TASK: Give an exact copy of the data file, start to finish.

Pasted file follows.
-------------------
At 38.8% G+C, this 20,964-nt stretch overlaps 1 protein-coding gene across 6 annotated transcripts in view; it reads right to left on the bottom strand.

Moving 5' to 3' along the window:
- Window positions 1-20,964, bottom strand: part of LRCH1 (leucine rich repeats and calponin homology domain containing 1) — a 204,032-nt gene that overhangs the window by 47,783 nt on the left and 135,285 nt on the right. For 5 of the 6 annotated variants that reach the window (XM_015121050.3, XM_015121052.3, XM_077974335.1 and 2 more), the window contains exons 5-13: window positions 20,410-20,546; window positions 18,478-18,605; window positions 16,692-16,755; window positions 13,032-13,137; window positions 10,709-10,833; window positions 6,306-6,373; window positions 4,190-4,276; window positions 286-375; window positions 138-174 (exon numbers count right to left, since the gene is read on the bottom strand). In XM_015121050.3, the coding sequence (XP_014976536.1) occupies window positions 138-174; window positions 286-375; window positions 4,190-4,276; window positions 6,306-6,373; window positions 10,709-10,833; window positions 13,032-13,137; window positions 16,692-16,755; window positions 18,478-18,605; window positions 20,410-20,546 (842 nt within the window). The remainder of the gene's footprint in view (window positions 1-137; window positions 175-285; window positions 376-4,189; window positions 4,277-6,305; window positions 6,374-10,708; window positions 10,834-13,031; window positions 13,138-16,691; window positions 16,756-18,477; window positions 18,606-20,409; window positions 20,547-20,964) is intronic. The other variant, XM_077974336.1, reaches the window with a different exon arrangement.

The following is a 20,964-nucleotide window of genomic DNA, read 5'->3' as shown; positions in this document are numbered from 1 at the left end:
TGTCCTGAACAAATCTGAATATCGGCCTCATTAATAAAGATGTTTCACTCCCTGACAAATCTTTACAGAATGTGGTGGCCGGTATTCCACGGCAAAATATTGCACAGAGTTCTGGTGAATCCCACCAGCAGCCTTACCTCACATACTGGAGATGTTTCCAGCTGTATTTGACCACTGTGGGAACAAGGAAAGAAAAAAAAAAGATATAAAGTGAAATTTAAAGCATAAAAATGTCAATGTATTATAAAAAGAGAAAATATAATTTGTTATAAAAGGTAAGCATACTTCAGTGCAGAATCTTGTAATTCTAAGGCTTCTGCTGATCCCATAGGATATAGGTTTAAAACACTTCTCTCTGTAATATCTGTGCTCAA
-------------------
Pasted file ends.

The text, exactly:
At 38.8% G+C, this 20,964-nt stretch overlaps 1 protein-coding gene across 6 annotated transcripts in view; it reads right to left on the bottom strand.

Moving 5' to 3' along the window:
- Window positions 1-20,964, bottom strand: part of LRCH1 (leucine rich repeats and calponin homology domain containing 1) — a 204,032-nt gene that overhangs the window by 47,783 nt on the left and 135,285 nt on the right. For 5 of the 6 annotated variants that reach the window (XM_015121050.3, XM_015121052.3, XM_077974335.1 and 2 more), the window contains exons 5-13: window positions 20,410-20,546; window positions 18,478-18,605; window positions 16,692-16,755; window positions 13,032-13,137; window positions 10,709-10,833; window positions 6,306-6,373; window positions 4,190-4,276; window positions 286-375; window positions 138-174 (exon numbers count right to left, since the gene is read on the bottom strand). In XM_015121050.3, the coding sequence (XP_014976536.1) occupies window positions 138-174; window positions 286-375; window positions 4,190-4,276; window positions 6,306-6,373; window positions 10,709-10,833; window positions 13,032-13,137; window positions 16,692-16,755; window positions 18,478-18,605; window positions 20,410-20,546 (842 nt within the window). The remainder of the gene's footprint in view (window positions 1-137; window positions 175-285; window positions 376-4,189; window positions 4,277-6,305; window positions 6,374-10,708; window positions 10,834-13,031; window positions 13,138-16,691; window positions 16,756-18,477; window positions 18,606-20,409; window positions 20,547-20,964) is intronic. The other variant, XM_077974336.1, reaches the window with a different exon arrangement.

The following is a 20,964-nucleotide window of genomic DNA, read 5'->3' as shown; positions in this document are numbered from 1 at the left end:
TGTCCTGAACAAATCTGAATATCGGCCTCATTAATAAAGATGTTTCACTCCCTGACAAATCTTTACAGAATGTGGTGGCCGGTATTCCACGGCAAAATATTGCACAGAGTTCTGGTGAATCCCACCAGCAGCCTTACCTCACATACTGGAGATGTTTCCAGCTGTATTTGACCACTGTGGGAACAAGGAAAGAAAAAAAAAAGATATAAAGTGAAATTTAAAGCATAAAAATGTCAATGTATTATAAAAAGAGAAAATATAATTTGTTATAAAAGGTAAGCATACTTCAGTGCAGAATCTTGTAATTCTAAGGCTTCTGCTGATCCCATAGGATATAGGTTTAAAACACTTCTCTCTGTAATATCTGTGCTCAA